Exposure to such significant fungal aerosols is unlikely to occur outside of the occupational setting. Reports from the American College of Environmental and Occupational Medicine and the Institute of Medicine concluded that the evidence does not support the contention that mycotoxin-related illness occurs via inhalation in nonoccupational settings, and the relationship between inhalation exposure and adverse health effects is controversial [1,15,60].

Acute idiopathic pulmonary hemorrhage — Stachybotrys received a great deal of publicity initially following a geographic cluster of eight cases of acute idiopathic pulmonary hemorrhage (AIPH) that occurred in the inner city of Cleveland, Ohio between January 1993 and November 1994. Two additional cases were identified in December 1994. Investigators sought an environmental cause, since all of the infants lived in the same area of eastern metropolitan Cleveland [61]. A case control study revealed that all 10 of the infants resided in homes with major water damage that had occurred in the previous six months and that quantitative air sampling and microscopic identification revealed higher mean colony counts of S. atra in the cases when compared with controls [62].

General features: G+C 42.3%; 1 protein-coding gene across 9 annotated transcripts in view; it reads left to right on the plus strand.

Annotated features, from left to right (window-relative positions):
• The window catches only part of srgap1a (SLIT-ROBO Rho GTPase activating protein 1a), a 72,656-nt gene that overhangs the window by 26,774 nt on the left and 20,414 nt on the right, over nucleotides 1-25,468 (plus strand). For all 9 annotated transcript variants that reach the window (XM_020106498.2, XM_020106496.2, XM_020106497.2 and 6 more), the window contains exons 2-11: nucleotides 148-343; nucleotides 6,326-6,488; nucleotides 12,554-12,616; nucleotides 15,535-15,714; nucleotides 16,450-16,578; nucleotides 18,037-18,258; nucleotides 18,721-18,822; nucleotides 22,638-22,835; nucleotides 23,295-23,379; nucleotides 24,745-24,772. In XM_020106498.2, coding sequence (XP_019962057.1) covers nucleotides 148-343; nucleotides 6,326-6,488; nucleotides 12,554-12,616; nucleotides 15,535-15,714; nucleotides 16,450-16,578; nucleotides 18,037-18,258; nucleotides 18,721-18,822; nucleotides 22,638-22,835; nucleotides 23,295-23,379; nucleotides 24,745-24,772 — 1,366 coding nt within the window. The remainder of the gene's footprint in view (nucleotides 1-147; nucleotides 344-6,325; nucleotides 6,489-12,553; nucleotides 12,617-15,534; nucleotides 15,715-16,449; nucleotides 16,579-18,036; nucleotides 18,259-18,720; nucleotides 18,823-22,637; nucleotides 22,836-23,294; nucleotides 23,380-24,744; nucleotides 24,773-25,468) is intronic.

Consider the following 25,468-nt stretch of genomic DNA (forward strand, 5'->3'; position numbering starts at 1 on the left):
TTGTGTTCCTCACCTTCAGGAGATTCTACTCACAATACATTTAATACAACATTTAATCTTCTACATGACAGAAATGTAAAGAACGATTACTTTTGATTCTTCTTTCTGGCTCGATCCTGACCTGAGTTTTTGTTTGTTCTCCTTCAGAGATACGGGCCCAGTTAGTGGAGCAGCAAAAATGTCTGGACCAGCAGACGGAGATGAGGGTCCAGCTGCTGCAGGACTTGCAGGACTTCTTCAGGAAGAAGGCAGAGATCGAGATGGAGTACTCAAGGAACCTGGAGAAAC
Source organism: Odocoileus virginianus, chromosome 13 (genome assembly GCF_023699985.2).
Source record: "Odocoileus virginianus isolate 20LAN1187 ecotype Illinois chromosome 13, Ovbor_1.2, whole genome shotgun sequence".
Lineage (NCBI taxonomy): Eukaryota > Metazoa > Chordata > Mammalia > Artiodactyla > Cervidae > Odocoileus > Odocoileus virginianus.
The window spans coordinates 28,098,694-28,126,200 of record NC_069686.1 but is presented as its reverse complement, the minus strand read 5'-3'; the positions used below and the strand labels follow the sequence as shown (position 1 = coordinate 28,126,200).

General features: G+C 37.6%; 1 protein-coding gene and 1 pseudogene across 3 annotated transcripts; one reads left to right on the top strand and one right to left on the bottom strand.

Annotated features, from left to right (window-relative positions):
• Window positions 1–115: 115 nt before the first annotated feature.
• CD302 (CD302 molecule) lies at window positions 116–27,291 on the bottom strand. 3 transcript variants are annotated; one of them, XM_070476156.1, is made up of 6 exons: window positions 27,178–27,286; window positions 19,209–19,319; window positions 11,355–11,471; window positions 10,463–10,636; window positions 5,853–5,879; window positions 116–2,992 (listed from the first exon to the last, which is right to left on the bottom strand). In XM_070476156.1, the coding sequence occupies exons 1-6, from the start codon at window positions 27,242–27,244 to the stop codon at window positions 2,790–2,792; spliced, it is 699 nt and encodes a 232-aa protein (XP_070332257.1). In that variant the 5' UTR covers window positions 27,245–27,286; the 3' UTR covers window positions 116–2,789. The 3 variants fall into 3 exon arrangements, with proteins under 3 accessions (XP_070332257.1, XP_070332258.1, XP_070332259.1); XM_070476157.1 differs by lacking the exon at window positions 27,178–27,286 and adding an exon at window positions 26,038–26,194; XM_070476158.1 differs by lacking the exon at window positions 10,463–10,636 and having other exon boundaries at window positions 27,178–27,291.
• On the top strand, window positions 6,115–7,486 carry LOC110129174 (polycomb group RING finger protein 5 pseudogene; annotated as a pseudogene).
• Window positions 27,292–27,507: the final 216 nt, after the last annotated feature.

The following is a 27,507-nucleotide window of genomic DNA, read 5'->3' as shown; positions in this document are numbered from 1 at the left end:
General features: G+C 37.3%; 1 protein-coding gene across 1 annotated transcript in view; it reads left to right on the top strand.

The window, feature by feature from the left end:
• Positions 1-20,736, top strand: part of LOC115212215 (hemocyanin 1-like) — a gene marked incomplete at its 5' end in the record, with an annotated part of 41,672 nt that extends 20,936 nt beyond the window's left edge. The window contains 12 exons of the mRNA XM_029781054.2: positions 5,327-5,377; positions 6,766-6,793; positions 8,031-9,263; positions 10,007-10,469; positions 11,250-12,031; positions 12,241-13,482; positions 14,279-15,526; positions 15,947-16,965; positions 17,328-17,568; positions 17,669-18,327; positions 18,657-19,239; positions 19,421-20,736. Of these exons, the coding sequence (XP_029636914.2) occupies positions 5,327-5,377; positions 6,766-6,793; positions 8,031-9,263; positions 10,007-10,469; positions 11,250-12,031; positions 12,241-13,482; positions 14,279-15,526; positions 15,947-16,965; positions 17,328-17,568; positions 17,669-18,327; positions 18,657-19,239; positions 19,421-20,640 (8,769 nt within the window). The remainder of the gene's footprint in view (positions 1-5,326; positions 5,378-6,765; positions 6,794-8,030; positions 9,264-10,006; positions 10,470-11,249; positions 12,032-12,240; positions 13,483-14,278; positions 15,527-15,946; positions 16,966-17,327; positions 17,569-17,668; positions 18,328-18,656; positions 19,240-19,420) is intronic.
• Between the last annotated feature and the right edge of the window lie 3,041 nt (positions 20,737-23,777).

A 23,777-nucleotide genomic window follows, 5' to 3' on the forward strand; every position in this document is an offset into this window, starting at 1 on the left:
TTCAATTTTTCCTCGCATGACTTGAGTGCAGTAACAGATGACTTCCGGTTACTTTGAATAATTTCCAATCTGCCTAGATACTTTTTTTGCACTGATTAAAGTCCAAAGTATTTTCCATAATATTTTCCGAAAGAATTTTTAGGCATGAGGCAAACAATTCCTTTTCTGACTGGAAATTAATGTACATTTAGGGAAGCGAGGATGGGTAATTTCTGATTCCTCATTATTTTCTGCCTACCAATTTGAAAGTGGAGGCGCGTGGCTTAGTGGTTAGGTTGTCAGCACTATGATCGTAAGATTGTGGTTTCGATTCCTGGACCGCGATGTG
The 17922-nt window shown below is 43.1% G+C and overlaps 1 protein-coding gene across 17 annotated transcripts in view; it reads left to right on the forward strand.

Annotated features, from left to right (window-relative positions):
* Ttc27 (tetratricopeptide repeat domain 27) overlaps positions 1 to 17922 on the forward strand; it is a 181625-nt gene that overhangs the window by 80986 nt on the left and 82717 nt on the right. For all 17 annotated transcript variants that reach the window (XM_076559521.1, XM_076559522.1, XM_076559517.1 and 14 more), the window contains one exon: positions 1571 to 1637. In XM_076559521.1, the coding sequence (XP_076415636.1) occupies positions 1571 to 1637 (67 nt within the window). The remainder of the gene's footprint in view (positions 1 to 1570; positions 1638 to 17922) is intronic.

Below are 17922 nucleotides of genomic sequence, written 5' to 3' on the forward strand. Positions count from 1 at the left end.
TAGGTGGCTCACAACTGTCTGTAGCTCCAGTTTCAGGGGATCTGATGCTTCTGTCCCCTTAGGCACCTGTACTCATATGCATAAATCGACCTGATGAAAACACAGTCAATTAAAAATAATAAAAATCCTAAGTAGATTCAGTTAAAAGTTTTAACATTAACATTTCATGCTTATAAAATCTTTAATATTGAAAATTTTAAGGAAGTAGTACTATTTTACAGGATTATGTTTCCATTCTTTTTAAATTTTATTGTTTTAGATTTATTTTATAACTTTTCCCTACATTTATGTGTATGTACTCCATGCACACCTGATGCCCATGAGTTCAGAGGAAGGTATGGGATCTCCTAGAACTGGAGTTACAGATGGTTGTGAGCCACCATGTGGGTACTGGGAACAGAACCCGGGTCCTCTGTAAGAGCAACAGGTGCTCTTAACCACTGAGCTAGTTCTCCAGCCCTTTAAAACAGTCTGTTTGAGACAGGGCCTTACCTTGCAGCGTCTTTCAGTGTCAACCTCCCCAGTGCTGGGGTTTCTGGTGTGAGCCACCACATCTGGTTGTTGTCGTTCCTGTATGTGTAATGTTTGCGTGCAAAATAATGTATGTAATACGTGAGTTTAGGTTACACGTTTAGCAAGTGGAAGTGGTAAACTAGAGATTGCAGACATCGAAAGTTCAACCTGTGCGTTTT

Because of this finding, exposure to Stachybotrys was interpreted as the probable cause of AIPH, despite the report's caution that "further efforts are needed to clarify the association between pulmonary hemorrhage and water-damaged building materials" [62]. However, subsequent review by the Centers for Disease Control (CDC) and Prevention found that the studies contained major flaws with regard to data analysis, sampling techniques, and classification of "water-damaged homes." Given these limitations, the reviewers ultimately concluded that "the studies were not of sufficient quality to support an association between S. chartarum and AIPH" [63]. Exposure to environmental tobacco smoke may be another important contributing factor in AIPH [64]. (See "Hemoptysis in children", section on 'Pulmonary parenchymal diseases'.)